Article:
The Chinese Exclusion Act was not abolished until 1947. The Chinese have worked hard and even their lives for the construction of the Pacific Railway, but they have suffered unfair treatment for more than half a century. On June 22, 2006, Canadian Prime Minister Harper held an official apology ceremony in the Canadian Parliament. He apologized to Chinese Canadians who had suffered discrimination and announced that he would compensate the Chinese and their descendants who were subject to poll tax. On May 15, 2014, the British Columbia Provincial Assembly also passed a bill to apologize to the Chinese community. While the Pacific Railway brought prosperity to Canada, the blood, tears and humiliation of the Chinese concealed behind it finally came to light a hundred years later.
Rewrite the fate of cities along the route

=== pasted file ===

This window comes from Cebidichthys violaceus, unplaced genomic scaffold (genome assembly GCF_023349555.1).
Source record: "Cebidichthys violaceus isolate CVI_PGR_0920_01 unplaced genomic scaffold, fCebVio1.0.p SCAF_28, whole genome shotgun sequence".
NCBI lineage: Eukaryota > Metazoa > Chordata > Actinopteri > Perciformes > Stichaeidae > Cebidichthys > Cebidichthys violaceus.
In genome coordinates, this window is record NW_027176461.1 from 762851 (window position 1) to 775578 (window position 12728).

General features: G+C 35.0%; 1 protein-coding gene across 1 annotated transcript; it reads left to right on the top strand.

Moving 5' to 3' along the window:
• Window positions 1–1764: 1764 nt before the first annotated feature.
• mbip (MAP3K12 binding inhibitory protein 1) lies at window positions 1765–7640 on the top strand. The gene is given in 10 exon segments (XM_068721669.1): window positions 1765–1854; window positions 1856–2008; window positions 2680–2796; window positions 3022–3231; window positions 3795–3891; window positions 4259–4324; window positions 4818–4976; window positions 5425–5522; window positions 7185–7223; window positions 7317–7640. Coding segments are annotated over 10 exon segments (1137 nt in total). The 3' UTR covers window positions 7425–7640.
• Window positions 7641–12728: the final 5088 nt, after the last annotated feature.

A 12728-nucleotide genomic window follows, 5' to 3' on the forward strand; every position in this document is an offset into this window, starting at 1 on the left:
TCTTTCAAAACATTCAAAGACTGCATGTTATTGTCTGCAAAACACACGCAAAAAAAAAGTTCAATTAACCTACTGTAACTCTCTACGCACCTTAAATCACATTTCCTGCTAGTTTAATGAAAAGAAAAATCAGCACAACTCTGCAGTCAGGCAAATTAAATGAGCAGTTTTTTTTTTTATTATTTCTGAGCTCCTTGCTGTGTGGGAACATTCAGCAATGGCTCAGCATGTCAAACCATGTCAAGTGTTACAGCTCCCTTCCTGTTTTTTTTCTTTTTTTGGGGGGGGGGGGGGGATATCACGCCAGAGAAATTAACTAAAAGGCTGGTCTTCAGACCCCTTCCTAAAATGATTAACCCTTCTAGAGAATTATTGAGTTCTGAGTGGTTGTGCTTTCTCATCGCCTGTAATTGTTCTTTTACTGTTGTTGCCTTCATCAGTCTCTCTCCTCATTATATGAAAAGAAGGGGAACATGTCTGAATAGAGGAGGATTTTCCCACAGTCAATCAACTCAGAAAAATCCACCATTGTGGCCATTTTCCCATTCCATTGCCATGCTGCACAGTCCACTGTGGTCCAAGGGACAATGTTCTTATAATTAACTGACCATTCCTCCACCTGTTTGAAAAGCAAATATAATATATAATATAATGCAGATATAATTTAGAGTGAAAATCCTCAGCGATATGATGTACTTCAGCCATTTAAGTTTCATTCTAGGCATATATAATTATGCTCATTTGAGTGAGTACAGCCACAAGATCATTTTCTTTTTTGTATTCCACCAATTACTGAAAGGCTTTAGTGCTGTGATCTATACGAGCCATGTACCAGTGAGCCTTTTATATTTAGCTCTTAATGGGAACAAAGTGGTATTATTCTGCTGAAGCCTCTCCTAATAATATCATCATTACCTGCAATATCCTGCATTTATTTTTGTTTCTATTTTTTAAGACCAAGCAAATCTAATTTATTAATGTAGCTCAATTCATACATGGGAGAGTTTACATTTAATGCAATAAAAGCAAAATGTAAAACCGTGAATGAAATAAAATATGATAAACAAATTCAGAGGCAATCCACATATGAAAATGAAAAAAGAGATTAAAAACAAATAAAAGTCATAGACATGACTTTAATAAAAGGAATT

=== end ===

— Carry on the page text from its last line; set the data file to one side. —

The opening of the Pacific Railroad connects the Pacific Ocean on the West Coast and the Atlantic Ocean on the East Coast, uniting Canada as a whole, greatly promoting Canada’s economic development, and profoundly changing the fate of cities along the route. Benefiting from its status as the western terminal of the Pacific Railway, Vancouver surpassed Victoria to become the largest city on the west coast of Canada. Montreal in the east, because it became the headquarters of the Pacific Railway, its economy has also developed by leaps and bounds, gradually replacing Quebec City and becoming the largest city and economic center in the French-speaking Quebec region. Québec City, the capital of Quebec, was gradually weakened because it was outside the main line of the Pacific Railway. A large number of people moved out of the country, and development was once stagnant. However, Quebec City has also become a blessing in disguise and has become one of the few cities in the United States and Canada that has completely preserved its colonial architecture. It was listed as a World Heritage Site in 1985 and is now an important tourist destination in Canada.